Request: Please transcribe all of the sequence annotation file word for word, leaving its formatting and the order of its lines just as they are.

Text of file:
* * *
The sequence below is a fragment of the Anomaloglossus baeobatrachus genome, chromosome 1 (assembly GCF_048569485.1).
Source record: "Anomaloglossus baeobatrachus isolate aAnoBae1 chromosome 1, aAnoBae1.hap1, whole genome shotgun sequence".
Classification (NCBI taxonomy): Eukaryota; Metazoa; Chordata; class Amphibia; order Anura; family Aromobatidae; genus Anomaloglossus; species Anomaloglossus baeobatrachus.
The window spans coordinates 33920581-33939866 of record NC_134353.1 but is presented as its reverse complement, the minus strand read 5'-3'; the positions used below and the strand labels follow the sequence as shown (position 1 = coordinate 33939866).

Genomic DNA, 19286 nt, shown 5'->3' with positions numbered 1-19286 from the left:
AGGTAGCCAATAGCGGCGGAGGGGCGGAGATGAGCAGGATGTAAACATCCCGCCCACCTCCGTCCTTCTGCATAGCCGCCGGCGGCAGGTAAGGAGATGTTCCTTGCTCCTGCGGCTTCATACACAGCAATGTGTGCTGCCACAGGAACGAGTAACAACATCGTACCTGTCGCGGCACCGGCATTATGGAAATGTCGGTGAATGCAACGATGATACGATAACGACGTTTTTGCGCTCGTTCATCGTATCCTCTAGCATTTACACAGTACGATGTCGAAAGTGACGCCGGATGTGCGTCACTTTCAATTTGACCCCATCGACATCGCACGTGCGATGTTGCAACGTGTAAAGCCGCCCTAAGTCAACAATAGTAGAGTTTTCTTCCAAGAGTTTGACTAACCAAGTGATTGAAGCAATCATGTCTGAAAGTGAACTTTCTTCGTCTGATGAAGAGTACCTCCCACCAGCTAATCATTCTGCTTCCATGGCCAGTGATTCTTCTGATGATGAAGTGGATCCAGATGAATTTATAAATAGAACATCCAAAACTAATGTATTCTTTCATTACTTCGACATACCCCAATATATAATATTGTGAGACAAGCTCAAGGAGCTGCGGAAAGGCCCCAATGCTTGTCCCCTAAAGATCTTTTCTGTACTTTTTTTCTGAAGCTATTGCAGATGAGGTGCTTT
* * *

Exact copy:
The sequence below is a fragment of the Anomaloglossus baeobatrachus genome, chromosome 1 (assembly GCF_048569485.1).
Source record: "Anomaloglossus baeobatrachus isolate aAnoBae1 chromosome 1, aAnoBae1.hap1, whole genome shotgun sequence".
Classification (NCBI taxonomy): Eukaryota; Metazoa; Chordata; class Amphibia; order Anura; family Aromobatidae; genus Anomaloglossus; species Anomaloglossus baeobatrachus.
The window spans coordinates 33920581-33939866 of record NC_134353.1 but is presented as its reverse complement, the minus strand read 5'-3'; the positions used below and the strand labels follow the sequence as shown (position 1 = coordinate 33939866).

Genomic DNA, 19286 nt, shown 5'->3' with positions numbered 1-19286 from the left:
AGGTAGCCAATAGCGGCGGAGGGGCGGAGATGAGCAGGATGTAAACATCCCGCCCACCTCCGTCCTTCTGCATAGCCGCCGGCGGCAGGTAAGGAGATGTTCCTTGCTCCTGCGGCTTCATACACAGCAATGTGTGCTGCCACAGGAACGAGTAACAACATCGTACCTGTCGCGGCACCGGCATTATGGAAATGTCGGTGAATGCAACGATGATACGATAACGACGTTTTTGCGCTCGTTCATCGTATCCTCTAGCATTTACACAGTACGATGTCGAAAGTGACGCCGGATGTGCGTCACTTTCAATTTGACCCCATCGACATCGCACGTGCGATGTTGCAACGTGTAAAGCCGCCCTAAGTCAACAATAGTAGAGTTTTCTTCCAAGAGTTTGACTAACCAAGTGATTGAAGCAATCATGTCTGAAAGTGAACTTTCTTCGTCTGATGAAGAGTACCTCCCACCAGCTAATCATTCTGCTTCCATGGCCAGTGATTCTTCTGATGATGAAGTGGATCCAGATGAATTTATAAATAGAACATCCAAAACTAATGTATTCTTTCATTACTTCGACATACCCCAATATATAATATTGTGAGACAAGCTCAAGGAGCTGCGGAAAGGCCCCAATGCTTGTCCCCTAAAGATCTTTTCTGTACTTTTTTTCTGAAGCTATTGCAGATGAGGTGCTTT